Pay firms to hire staff, Labour urged

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The Independent Online
A LABOUR government should break the cycle of long- term unemployment and poverty by paying employers to take on those out of work for more than 12 months. This will be proposed in a report by the Commission on Social Justice, set up by the late party leader John Smith and chaired by Sir Gordon Borrie, former director-general of Fair Trading.

The independent commission's report, due out this week, argues that some form of financing should be available to public or private sector employers who give jobs to the long- term unemployed. One idea is that such employers would be given a National Insurance 'holiday' from their contributions.

Labour's leader, Tony Blair, will welcome the report but will stress that in this, as in other areas, more work may be needed. He is anxious to break the dependency culture and may want to go further towards US-style workfare than the commission.

Sir Gordon places emphasis on financial incentives to get people from welfare to work, rather than on compulsion through the withdrawal of benefits. The commission has concluded that there is a growing gap between those in work, whose partners often have part- time work, and families where both parents are unemployed. This has lead to an increasing polarisation between 'two-job' and 'no-job' families.

The report, Social Justice, Strategies for National Renewal, aims to be a comprehensive analysis of future welfare provision which might take more than one term of office to implement. The 16 commission members stress that it is not intended as a Labour manifesto for the next election.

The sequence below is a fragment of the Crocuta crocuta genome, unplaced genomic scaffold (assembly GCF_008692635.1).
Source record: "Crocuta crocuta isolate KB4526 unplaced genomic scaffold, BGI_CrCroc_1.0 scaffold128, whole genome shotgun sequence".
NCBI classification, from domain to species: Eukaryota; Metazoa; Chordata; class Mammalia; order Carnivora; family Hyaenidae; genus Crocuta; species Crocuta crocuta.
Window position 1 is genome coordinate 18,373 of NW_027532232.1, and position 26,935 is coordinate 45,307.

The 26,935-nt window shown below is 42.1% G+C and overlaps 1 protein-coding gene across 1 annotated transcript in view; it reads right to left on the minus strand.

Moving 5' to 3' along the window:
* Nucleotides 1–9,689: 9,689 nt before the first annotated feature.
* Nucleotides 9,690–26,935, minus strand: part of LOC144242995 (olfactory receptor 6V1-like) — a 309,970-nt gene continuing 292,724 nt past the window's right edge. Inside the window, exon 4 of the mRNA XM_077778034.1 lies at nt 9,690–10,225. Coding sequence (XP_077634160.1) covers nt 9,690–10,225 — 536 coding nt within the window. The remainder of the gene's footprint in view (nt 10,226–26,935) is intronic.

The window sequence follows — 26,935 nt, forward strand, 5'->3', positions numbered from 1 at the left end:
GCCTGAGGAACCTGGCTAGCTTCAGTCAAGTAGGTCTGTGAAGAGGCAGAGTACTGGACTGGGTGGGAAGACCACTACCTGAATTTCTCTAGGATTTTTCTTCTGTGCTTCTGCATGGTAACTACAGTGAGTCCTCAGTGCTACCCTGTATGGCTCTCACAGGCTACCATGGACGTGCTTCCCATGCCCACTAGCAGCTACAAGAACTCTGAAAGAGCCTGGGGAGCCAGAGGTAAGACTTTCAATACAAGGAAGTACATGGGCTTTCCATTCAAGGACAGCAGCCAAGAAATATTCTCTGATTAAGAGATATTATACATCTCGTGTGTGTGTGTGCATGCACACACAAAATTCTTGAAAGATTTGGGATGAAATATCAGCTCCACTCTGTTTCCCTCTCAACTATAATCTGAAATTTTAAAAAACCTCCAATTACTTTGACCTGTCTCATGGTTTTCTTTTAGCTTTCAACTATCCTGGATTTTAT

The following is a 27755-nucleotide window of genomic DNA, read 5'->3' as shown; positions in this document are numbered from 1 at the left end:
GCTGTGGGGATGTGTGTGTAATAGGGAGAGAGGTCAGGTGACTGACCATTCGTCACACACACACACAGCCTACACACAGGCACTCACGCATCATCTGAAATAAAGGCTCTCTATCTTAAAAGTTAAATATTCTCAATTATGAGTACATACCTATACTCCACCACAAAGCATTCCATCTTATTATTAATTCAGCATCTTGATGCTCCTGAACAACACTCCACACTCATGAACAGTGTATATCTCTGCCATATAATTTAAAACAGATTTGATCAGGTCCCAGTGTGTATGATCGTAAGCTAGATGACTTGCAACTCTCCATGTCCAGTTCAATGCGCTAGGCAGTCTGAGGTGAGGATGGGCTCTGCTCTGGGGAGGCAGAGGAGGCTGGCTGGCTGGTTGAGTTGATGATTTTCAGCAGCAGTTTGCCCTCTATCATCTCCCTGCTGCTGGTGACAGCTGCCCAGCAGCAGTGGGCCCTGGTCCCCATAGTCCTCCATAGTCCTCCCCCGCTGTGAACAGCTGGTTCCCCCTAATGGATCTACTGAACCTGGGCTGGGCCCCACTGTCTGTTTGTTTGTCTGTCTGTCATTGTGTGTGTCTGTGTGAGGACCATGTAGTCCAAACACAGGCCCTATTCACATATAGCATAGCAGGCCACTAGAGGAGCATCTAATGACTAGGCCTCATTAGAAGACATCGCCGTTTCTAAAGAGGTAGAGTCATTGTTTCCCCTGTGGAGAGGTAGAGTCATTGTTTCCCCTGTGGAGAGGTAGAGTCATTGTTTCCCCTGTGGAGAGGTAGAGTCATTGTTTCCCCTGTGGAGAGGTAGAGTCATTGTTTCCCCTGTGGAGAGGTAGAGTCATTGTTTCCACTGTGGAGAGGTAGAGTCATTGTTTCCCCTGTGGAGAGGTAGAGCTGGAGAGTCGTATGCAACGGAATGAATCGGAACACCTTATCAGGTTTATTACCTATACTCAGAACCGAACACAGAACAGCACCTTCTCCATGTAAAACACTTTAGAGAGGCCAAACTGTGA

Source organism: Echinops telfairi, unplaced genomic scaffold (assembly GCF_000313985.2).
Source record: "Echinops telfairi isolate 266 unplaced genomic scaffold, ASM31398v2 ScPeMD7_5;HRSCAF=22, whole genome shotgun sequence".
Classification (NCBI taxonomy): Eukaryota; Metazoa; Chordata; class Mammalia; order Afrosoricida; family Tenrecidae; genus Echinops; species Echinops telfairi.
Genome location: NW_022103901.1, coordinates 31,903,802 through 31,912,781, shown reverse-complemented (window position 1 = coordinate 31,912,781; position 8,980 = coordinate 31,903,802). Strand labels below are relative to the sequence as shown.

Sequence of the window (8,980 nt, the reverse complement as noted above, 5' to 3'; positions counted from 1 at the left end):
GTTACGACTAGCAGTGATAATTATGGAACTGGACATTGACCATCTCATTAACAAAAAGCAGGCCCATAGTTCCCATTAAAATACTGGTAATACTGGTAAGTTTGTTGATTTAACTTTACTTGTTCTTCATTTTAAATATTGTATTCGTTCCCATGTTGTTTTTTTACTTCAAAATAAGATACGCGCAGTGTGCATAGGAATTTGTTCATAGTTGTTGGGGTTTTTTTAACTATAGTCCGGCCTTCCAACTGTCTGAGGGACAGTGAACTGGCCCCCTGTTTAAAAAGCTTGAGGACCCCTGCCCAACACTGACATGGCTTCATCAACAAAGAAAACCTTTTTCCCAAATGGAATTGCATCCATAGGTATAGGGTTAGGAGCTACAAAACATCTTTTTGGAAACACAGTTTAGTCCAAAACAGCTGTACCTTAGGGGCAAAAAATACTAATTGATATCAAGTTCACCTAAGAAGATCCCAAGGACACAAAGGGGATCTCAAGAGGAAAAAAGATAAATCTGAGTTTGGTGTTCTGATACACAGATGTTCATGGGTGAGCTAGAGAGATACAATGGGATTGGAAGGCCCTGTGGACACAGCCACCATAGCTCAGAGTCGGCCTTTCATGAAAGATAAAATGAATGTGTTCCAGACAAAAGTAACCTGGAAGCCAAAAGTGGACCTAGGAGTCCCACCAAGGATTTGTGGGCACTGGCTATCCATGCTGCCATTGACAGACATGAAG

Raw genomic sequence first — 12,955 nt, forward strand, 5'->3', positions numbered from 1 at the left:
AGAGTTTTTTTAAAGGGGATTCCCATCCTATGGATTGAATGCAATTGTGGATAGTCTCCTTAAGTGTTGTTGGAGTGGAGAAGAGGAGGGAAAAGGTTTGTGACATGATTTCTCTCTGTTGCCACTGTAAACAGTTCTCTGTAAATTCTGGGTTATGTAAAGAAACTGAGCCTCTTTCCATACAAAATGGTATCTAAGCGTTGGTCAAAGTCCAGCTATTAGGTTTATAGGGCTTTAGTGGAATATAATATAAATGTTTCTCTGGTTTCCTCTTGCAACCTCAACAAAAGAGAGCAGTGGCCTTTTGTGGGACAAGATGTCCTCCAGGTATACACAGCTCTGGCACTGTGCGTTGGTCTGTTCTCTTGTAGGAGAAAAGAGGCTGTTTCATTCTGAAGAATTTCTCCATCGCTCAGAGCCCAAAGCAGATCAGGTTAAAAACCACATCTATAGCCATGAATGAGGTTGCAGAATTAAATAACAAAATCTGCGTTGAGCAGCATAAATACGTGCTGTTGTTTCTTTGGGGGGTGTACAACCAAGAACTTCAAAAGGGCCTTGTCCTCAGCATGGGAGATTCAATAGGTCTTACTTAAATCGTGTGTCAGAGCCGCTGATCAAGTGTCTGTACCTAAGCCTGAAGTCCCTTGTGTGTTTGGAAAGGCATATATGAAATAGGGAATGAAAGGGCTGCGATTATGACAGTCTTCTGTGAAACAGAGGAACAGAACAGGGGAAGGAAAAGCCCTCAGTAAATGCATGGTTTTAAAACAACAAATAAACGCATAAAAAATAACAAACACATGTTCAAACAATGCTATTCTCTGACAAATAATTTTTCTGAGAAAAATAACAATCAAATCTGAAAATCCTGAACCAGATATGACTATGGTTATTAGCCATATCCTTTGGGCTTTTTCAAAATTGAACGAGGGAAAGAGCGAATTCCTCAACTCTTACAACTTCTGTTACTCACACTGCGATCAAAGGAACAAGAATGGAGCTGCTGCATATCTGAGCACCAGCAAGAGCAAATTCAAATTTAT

The party leadership has been at pains to stress that it will not be bound by the findings of the report, which maps out a vision for Britain looking ahead to 2010. Gordon Brown, the shadow Chancellor, is determined that the proposals will not land the party with additional spending commitments - or present the Tories with an opportunity to 'cost' a Labour government's likely spending.

However, the big unions will welcome Sir Gordon's findings, both because they reject the notion of means-testing in the benefit system and because they back the concept of full employment.

Instead, the commssion's findings include an option to target child benefit through making it taxable for high earners. The commission argues for a minimum universal state pension which would be topped up by with private and occupational pension provision.

A full integration of the tax and benefit system is rejected as too complex to administer but the report makes several recommendations designed to eliminate the poverty trap where some unemployed people lose benefit when they return to work.

Its other findings in a roughly 400-page report include support for a student loan system, possibly one based on payback through the National Insurance system.

The findings will go to Labour's economic commission and to the National Executive Committee, which will prepare its own report for next year's party conference.